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What is Unconscionability?


Courts and the law have an interest in making sure that contracts are enforced. Not every contract is fair, and both sides don’t always get equal parts of a deal in a contractual agreement. If simply being “unfair” were a defense to a breach of contract action, you can imagine it would be near impossible to have any certainty that our contracts will be performed.

What is Unconscionability?

There is one defense that does allow for a limited defense of unfairness, called unconscionability. Unconscionability is not just intended to avoid unfairness, as there is nothing illegal about unfairness. Rather, it is supposed to stop overreaching; a party using its greater influence or greater power to create a contractual agreement that is nearly devoid of any benefit to one party or the other.

Proving Unconscionability

To prove unconscionability, one party to the contract must have had almost no choice but to agree to the terms of the agreement, along with terms that are highly unfavorable to that party. In other words, the substance of the agreement must be unfair, but also, something in the formation of the agreement must also have been inequitable.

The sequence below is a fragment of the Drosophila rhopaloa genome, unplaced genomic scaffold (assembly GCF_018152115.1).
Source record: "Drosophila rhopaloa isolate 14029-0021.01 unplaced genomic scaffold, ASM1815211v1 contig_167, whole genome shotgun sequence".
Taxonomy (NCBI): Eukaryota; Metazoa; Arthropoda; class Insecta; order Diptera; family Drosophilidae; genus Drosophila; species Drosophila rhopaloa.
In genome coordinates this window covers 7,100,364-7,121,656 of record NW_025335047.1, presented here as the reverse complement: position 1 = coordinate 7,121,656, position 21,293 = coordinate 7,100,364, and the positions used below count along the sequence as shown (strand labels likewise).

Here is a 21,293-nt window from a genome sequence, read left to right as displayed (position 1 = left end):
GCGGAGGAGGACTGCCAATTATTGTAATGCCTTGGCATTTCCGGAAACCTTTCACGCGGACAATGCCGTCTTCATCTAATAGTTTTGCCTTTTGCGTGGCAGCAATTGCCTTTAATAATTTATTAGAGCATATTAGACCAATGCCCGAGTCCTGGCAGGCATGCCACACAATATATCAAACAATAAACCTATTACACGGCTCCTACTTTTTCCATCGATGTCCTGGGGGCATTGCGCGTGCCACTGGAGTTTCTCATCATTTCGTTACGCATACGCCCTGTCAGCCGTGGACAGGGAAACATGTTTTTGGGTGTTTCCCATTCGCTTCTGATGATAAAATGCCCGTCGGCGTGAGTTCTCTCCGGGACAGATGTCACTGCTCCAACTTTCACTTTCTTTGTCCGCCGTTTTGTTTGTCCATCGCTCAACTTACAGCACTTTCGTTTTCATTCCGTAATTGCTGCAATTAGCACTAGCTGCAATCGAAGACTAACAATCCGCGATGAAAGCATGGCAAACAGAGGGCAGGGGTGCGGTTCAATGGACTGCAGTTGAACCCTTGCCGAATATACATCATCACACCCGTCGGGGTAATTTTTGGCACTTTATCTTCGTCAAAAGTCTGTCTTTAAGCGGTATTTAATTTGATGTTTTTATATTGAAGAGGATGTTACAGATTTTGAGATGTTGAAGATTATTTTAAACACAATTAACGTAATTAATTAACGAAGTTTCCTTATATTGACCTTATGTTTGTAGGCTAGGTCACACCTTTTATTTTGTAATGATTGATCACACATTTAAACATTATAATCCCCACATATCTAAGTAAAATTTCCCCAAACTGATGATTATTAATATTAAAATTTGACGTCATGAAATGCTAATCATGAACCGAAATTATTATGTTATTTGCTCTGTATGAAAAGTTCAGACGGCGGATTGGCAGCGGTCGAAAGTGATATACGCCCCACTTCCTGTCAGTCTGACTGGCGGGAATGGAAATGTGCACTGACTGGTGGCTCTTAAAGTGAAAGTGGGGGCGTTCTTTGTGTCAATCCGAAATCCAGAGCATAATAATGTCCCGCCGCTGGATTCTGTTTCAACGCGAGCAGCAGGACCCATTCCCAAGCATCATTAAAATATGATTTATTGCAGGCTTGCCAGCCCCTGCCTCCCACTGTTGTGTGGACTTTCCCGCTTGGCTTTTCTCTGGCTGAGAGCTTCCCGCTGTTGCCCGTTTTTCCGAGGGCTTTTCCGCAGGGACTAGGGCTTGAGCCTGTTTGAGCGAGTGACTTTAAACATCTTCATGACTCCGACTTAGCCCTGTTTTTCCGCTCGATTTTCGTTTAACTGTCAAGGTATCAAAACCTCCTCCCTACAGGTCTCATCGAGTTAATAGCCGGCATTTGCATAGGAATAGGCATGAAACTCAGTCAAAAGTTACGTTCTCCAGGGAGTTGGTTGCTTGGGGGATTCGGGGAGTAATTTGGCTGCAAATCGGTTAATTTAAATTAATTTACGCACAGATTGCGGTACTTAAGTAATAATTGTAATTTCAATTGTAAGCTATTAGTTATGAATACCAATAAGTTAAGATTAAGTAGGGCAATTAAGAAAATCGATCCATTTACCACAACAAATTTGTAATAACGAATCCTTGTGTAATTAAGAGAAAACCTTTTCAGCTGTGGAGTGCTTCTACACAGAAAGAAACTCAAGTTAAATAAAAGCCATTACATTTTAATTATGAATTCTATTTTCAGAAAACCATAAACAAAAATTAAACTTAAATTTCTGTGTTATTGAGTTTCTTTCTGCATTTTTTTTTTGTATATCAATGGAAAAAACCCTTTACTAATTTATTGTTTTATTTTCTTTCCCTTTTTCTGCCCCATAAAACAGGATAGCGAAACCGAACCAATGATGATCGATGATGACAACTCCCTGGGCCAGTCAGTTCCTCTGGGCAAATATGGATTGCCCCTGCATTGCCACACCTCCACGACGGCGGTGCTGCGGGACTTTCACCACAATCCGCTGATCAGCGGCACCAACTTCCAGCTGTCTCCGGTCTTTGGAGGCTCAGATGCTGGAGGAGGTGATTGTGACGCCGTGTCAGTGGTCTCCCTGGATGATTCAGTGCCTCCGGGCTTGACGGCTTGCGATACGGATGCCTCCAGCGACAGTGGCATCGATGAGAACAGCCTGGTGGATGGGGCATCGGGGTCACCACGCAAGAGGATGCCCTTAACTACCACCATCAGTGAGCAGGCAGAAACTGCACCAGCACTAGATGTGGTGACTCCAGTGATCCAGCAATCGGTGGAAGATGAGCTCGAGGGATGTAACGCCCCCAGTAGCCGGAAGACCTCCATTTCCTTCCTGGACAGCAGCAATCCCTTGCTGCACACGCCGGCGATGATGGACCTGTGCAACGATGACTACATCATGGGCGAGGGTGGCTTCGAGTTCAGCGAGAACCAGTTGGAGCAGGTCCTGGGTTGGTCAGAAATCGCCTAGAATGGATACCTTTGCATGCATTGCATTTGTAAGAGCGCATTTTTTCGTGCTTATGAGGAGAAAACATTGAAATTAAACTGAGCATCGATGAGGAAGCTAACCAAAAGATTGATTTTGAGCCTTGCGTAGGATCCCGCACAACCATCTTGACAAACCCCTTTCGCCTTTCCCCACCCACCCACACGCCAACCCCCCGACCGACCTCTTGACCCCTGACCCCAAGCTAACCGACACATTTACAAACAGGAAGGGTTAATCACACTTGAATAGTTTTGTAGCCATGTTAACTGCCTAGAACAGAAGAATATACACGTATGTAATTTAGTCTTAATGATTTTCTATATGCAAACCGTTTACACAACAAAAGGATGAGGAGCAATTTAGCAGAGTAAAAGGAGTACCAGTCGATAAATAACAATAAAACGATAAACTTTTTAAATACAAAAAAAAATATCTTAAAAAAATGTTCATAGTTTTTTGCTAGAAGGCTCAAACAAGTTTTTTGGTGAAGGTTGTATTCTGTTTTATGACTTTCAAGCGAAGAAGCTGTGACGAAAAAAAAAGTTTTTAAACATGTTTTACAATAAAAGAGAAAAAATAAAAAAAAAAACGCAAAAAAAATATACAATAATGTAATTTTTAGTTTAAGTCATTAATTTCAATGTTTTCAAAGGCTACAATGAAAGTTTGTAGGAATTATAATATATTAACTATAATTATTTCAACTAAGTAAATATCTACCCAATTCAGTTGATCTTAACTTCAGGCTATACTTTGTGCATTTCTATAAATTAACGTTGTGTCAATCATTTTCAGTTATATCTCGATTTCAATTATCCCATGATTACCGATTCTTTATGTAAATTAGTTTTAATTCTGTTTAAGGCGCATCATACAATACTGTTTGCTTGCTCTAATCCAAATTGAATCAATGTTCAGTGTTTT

Courts will usually ask whether both parties had an equal chance to negotiate or bargain. Courts will look to make sure there are no terms that were hidden, buried, or concealed in the language of the agreement.

As far as the terms of the agreement are concerned, they must not only be unfair, but must be so lopsided that the terms would “shock the conscience.” The court will ask if a reasonable person who was honest and fair and who acted diligently, ever would have agreed to the terms of the agreement. If not, the contract will be considered unconscionable.

Both elements – procedural and substantive unconscionability-must be present, but not in equal degrees. Parties seeking to avoid performance under an agreement under an unconscionability theory should be able to show both problems in the formation as well as the content of the agreement, but need not show both in equal measure.

Heavy, undue influence could lead to unconscionability even if the terms are only slightly unfair. Likewise, slight inequity in the creation of the agreement, along with terms that are grossly unfair, could lead to an unconscionability defense.

Unequal Power

Sometimes, when parties have unequal bargaining power, unconscionability issues can arise. Just because one party has more power, or because the other party has less of a choice, doesn’t make an agreement unconscionable—but it should make you aware (if you are the party with the power) that you need to review the terms of the agreement and ensure they aren’t so grossly unfair such as to give rise to an unconscionability argument.

Your business depends on the ability to enforce your contractual agreements. Get legal help as soon as a problem looks like it is arising. Call the West Palm Beach business litigation lawyers at Pike & Lustig for help.

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